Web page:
Like many people around the world I was shocked and saddened by the recent death of chef and writer Anthony Bourdain. He was someone who was perhaps less well known in the UK, but he was a big favourite of viewers of CNN around the world who had been inspired by his series Parts Unknown. I was certainly one of them.
In the show, Bourdain travelled the world with a small film crew, met local people, ate their food with them and talked. It was a simple format for a show, but Bourdain's approach to meeting people and his open attitude to new experiences transformed each encounter into something very special. He was easy going, but always happy to ask any questions, and the rapport he built up with people was inspirational. Here are just a few of the things I think we can all learn from Anthony Bourdain.
Bourdain was himself a great storyteller - just read some of the hair-raising tales from his bestselling book Kitchen Confidential. And he understood, fundamentally, the power of stories, and how they can hold the attention and reveal something new about people and parts of the world we might not know so much about. His secret to finding these stories was simply to listen - of course he asked some great questions too, but he was always ready to just sit back and let people talk.
Food was a great medium for this - it is a shared passion that people from different backgrounds and cultures can talk about. And for Bourdain, it formed the basis of the relationships with the people he met on his travels. It took him into their lives and into their homes, and created an environment in which people felt happy to open up. Bourdain was brilliant at being ready and open to listen, when they did.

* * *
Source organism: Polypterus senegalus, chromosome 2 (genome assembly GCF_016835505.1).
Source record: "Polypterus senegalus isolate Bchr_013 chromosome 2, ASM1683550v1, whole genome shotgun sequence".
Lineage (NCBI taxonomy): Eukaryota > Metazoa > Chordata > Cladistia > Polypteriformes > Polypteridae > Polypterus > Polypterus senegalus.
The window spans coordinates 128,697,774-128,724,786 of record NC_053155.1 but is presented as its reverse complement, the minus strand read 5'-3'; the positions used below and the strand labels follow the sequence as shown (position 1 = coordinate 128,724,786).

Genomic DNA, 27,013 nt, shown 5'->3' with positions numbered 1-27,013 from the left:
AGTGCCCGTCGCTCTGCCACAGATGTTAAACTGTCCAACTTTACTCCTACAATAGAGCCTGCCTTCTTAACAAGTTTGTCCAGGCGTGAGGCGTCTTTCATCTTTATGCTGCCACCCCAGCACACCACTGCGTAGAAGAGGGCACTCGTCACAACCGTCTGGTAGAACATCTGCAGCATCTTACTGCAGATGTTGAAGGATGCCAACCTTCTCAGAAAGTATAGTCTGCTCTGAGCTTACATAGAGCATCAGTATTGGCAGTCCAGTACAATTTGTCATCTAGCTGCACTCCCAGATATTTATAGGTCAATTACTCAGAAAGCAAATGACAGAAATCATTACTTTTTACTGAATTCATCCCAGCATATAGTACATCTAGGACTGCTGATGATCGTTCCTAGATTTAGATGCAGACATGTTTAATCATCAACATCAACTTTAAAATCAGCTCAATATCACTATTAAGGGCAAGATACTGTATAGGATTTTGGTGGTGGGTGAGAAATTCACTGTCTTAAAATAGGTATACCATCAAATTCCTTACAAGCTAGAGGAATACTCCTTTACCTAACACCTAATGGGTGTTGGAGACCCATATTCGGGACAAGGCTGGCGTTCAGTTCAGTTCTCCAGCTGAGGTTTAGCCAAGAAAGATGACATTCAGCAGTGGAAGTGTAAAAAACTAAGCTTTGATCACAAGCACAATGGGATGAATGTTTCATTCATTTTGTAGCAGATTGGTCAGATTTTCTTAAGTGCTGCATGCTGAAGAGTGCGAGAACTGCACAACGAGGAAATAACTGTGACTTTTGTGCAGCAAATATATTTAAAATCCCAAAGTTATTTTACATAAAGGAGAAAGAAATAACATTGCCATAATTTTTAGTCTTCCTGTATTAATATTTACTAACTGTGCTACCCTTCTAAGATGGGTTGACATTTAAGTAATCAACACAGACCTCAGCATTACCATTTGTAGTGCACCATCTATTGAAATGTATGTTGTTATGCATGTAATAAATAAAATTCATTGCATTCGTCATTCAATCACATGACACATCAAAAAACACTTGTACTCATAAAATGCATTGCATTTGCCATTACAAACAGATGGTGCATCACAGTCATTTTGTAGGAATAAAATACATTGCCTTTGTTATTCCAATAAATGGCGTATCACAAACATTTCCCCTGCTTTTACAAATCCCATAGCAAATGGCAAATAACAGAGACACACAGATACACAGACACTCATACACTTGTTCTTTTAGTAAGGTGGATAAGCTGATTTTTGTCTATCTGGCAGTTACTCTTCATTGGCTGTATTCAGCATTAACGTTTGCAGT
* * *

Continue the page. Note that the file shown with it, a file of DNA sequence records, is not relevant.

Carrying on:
Be prepared to take one for the team
I remember listening to an interview with Bourdain in which he spoke about the some of the food he encountered in his travels around the world. The interviewer asked him if he had ever refused to eat anything that he had been offered, and I thought his answer was fascinating. He said that he'd never turned anything down - even when he could see that hygiene standards maybe weren't as good as they could be and he knew that he would probably be ill as a result.
What I love about his response was that it wasn't born out of a macho desire to not show weakness in front of his team, but instead it came from a deeper understanding - that if you share people's food with them, they will tell you their stories. Bourdain understood that the main reason he and his team were there was to find out more about the people in those places - and that by eating their food he was helping to make this happen. So, he was ready to ‘take one for the team’ - even if it did mean suffering afterwards.
Never give up
Bourdain had a long, hard career in some pretty tough kitchens before his big break came at the age of 44 with the publication of his first book Kitchen Confidential. He was heavily in debt and struggling to make ends meet before he found success.
And when he finally did, it’s to his great credit that he managed to maintain his unique, open and generous approach to everything he did – and it makes it an even greater tragedy that this fascinating journey he was on has been cut so short, so early.